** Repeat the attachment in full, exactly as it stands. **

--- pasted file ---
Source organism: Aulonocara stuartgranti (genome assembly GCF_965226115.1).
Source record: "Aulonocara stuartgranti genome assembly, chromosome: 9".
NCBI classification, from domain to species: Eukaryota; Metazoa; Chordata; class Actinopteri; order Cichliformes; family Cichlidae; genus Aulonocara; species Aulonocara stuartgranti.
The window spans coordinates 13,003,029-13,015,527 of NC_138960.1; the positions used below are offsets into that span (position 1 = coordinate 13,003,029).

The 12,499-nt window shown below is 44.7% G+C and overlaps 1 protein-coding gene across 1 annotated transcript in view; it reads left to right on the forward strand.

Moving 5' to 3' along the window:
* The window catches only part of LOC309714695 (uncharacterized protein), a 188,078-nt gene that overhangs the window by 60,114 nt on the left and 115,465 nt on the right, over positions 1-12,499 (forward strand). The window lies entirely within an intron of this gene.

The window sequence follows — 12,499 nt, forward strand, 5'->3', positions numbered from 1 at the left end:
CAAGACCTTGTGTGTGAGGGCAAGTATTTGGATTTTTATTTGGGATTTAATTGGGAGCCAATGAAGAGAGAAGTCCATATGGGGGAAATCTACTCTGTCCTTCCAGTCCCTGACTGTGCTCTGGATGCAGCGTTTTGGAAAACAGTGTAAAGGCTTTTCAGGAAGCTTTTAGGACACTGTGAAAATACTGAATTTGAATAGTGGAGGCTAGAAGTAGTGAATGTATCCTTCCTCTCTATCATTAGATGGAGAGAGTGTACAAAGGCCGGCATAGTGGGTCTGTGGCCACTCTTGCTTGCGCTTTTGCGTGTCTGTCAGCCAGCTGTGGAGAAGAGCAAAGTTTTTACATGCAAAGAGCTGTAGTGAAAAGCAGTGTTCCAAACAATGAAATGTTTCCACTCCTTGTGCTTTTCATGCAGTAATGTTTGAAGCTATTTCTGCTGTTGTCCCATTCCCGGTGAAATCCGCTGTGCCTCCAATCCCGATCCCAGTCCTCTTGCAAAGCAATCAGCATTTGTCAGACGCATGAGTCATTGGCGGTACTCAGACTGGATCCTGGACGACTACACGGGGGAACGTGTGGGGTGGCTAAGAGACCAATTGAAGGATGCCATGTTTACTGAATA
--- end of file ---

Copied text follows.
Source organism: Aulonocara stuartgranti (genome assembly GCF_965226115.1).
Source record: "Aulonocara stuartgranti genome assembly, chromosome: 9".
NCBI classification, from domain to species: Eukaryota; Metazoa; Chordata; class Actinopteri; order Cichliformes; family Cichlidae; genus Aulonocara; species Aulonocara stuartgranti.
The window spans coordinates 13,003,029-13,015,527 of NC_138960.1; the positions used below are offsets into that span (position 1 = coordinate 13,003,029).

The 12,499-nt window shown below is 44.7% G+C and overlaps 1 protein-coding gene across 1 annotated transcript in view; it reads left to right on the forward strand.

Moving 5' to 3' along the window:
* The window catches only part of LOC309714695 (uncharacterized protein), a 188,078-nt gene that overhangs the window by 60,114 nt on the left and 115,465 nt on the right, over positions 1-12,499 (forward strand). The window lies entirely within an intron of this gene.

The window sequence follows — 12,499 nt, forward strand, 5'->3', positions numbered from 1 at the left end:
CAAGACCTTGTGTGTGAGGGCAAGTATTTGGATTTTTATTTGGGATTTAATTGGGAGCCAATGAAGAGAGAAGTCCATATGGGGGAAATCTACTCTGTCCTTCCAGTCCCTGACTGTGCTCTGGATGCAGCGTTTTGGAAAACAGTGTAAAGGCTTTTCAGGAAGCTTTTAGGACACTGTGAAAATACTGAATTTGAATAGTGGAGGCTAGAAGTAGTGAATGTATCCTTCCTCTCTATCATTAGATGGAGAGAGTGTACAAAGGCCGGCATAGTGGGTCTGTGGCCACTCTTGCTTGCGCTTTTGCGTGTCTGTCAGCCAGCTGTGGAGAAGAGCAAAGTTTTTACATGCAAAGAGCTGTAGTGAAAAGCAGTGTTCCAAACAATGAAATGTTTCCACTCCTTGTGCTTTTCATGCAGTAATGTTTGAAGCTATTTCTGCTGTTGTCCCATTCCCGGTGAAATCCGCTGTGCCTCCAATCCCGATCCCAGTCCTCTTGCAAAGCAATCAGCATTTGTCAGACGCATGAGTCATTGGCGGTACTCAGACTGGATCCTGGACGACTACACGGGGGAACGTGTGGGGTGGCTAAGAGACCAATTGAAGGATGCCATGTTTACTGAATA